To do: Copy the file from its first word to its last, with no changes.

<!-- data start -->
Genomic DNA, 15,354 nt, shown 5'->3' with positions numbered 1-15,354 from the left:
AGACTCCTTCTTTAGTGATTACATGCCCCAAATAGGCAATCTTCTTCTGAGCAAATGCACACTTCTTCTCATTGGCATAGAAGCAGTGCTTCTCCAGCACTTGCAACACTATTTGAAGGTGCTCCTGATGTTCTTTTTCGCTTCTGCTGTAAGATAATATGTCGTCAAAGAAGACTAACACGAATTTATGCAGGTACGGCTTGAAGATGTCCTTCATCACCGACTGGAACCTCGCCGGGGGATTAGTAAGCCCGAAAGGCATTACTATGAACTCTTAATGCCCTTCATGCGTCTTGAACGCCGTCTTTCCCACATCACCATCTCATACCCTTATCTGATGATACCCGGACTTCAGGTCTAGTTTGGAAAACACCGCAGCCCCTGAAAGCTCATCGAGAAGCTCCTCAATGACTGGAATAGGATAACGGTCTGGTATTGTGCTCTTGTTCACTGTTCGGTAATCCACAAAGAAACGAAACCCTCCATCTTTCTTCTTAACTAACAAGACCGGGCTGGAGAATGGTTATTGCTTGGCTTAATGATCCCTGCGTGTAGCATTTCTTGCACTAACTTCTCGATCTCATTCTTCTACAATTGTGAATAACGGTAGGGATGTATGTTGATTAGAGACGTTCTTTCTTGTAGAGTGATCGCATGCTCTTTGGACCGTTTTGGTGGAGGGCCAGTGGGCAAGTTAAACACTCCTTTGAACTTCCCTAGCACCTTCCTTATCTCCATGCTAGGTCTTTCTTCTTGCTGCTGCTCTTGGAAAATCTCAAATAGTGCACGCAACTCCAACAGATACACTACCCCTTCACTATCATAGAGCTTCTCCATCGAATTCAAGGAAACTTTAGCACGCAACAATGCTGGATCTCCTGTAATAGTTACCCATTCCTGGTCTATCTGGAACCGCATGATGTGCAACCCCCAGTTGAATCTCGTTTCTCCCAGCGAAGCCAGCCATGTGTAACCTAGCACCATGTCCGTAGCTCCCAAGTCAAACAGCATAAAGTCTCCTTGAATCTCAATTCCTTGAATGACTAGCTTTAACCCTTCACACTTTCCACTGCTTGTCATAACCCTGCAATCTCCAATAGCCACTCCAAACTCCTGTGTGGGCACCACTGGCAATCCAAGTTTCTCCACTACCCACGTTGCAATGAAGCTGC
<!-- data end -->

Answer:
Genomic DNA, 15,354 nt, shown 5'->3' with positions numbered 1-15,354 from the left:
AGACTCCTTCTTTAGTGATTACATGCCCCAAATAGGCAATCTTCTTCTGAGCAAATGCACACTTCTTCTCATTGGCATAGAAGCAGTGCTTCTCCAGCACTTGCAACACTATTTGAAGGTGCTCCTGATGTTCTTTTTCGCTTCTGCTGTAAGATAATATGTCGTCAAAGAAGACTAACACGAATTTATGCAGGTACGGCTTGAAGATGTCCTTCATCACCGACTGGAACCTCGCCGGGGGATTAGTAAGCCCGAAAGGCATTACTATGAACTCTTAATGCCCTTCATGCGTCTTGAACGCCGTCTTTCCCACATCACCATCTCATACCCTTATCTGATGATACCCGGACTTCAGGTCTAGTTTGGAAAACACCGCAGCCCCTGAAAGCTCATCGAGAAGCTCCTCAATGACTGGAATAGGATAACGGTCTGGTATTGTGCTCTTGTTCACTGTTCGGTAATCCACAAAGAAACGAAACCCTCCATCTTTCTTCTTAACTAACAAGACCGGGCTGGAGAATGGTTATTGCTTGGCTTAATGATCCCTGCGTGTAGCATTTCTTGCACTAACTTCTCGATCTCATTCTTCTACAATTGTGAATAACGGTAGGGATGTATGTTGATTAGAGACGTTCTTTCTTGTAGAGTGATCGCATGCTCTTTGGACCGTTTTGGTGGAGGGCCAGTGGGCAAGTTAAACACTCCTTTGAACTTCCCTAGCACCTTCCTTATCTCCATGCTAGGTCTTTCTTCTTGCTGCTGCTCTTGGAAAATCTCAAATAGTGCACGCAACTCCAACAGATACACTACCCCTTCACTATCATAGAGCTTCTCCATCGAATTCAAGGAAACTTTAGCACGCAACAATGCTGGATCTCCTGTAATAGTTACCCATTCCTGGTCTATCTGGAACCGCATGATGTGCAACCCCCAGTTGAATCTCGTTTCTCCCAGCGAAGCCAGCCATGTGTAACCTAGCACCATGTCCGTAGCTCCCAAGTCAAACAGCATAAAGTCTCCTTGAATCTCAATTCCTTGAATGACTAGCTTTAACCCTTCACACTTTCCACTGCTTGTCATAACCCTGCAATCTCCAATAGCCACTCCAAACTCCTGTGTGGGCACCACTGGCAATCCAAGTTTCTCCACTACCCACGTTGCAATGAAGCTGC